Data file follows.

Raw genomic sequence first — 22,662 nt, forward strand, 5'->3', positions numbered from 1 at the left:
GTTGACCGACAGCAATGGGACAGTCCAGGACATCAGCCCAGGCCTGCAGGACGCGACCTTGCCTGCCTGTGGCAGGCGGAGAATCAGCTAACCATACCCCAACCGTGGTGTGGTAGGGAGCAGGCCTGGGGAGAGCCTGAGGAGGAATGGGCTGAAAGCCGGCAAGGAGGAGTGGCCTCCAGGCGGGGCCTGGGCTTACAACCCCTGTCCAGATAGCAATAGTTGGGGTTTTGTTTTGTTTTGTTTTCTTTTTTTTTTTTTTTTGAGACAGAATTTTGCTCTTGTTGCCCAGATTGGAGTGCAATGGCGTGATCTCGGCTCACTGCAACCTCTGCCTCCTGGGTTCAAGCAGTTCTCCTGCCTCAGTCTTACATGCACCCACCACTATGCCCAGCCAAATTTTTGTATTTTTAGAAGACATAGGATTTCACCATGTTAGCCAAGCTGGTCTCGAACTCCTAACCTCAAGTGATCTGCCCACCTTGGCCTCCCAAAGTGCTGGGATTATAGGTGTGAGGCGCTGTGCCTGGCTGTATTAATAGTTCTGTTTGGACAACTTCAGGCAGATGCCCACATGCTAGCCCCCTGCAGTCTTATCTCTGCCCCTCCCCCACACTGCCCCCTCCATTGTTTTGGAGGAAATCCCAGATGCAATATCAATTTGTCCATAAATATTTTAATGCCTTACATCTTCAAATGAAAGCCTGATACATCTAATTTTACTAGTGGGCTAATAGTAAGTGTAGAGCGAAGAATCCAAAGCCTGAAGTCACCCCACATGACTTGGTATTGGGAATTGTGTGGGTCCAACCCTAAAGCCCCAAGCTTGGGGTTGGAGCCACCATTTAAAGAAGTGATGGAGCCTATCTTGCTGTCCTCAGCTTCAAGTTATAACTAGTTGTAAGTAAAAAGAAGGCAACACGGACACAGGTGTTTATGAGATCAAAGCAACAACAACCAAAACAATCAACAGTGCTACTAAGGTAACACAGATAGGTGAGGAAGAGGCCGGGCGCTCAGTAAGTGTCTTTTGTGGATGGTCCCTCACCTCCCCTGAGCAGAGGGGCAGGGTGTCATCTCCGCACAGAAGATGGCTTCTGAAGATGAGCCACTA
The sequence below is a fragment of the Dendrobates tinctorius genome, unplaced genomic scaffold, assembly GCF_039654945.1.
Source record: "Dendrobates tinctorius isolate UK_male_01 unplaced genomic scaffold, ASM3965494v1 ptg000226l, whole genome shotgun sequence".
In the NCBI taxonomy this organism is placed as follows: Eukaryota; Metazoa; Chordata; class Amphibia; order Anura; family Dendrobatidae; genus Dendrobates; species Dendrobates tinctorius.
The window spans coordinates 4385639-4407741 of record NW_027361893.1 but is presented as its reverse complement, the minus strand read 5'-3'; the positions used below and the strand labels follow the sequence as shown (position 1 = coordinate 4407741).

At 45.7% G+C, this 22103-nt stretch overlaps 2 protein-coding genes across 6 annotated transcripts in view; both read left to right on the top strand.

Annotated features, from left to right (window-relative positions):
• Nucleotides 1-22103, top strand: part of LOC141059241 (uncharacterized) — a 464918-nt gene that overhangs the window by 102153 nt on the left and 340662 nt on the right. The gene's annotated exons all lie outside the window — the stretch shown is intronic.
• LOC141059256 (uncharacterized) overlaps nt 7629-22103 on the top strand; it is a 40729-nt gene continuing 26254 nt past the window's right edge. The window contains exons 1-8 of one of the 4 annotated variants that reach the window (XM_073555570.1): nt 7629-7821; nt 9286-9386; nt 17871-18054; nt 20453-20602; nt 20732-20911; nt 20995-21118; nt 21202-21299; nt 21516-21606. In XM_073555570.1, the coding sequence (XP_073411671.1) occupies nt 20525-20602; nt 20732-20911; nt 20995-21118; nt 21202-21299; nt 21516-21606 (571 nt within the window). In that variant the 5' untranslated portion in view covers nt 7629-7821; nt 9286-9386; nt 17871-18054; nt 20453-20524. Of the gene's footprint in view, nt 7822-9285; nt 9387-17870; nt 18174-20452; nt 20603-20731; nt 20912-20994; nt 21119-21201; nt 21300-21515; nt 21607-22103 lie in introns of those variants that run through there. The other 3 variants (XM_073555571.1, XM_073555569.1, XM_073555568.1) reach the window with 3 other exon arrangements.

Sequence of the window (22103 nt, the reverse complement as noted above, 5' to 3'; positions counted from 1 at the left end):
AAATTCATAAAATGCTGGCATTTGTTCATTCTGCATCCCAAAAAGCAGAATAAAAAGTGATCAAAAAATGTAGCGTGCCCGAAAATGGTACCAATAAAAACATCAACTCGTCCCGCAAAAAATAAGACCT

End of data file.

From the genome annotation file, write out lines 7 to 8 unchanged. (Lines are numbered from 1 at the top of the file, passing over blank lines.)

At 45.7% G+C, this 22103-nt stretch overlaps 2 protein-coding genes across 6 annotated transcripts in view; both read left to right on the top strand.

Annotated features, from left to right (window-relative positions):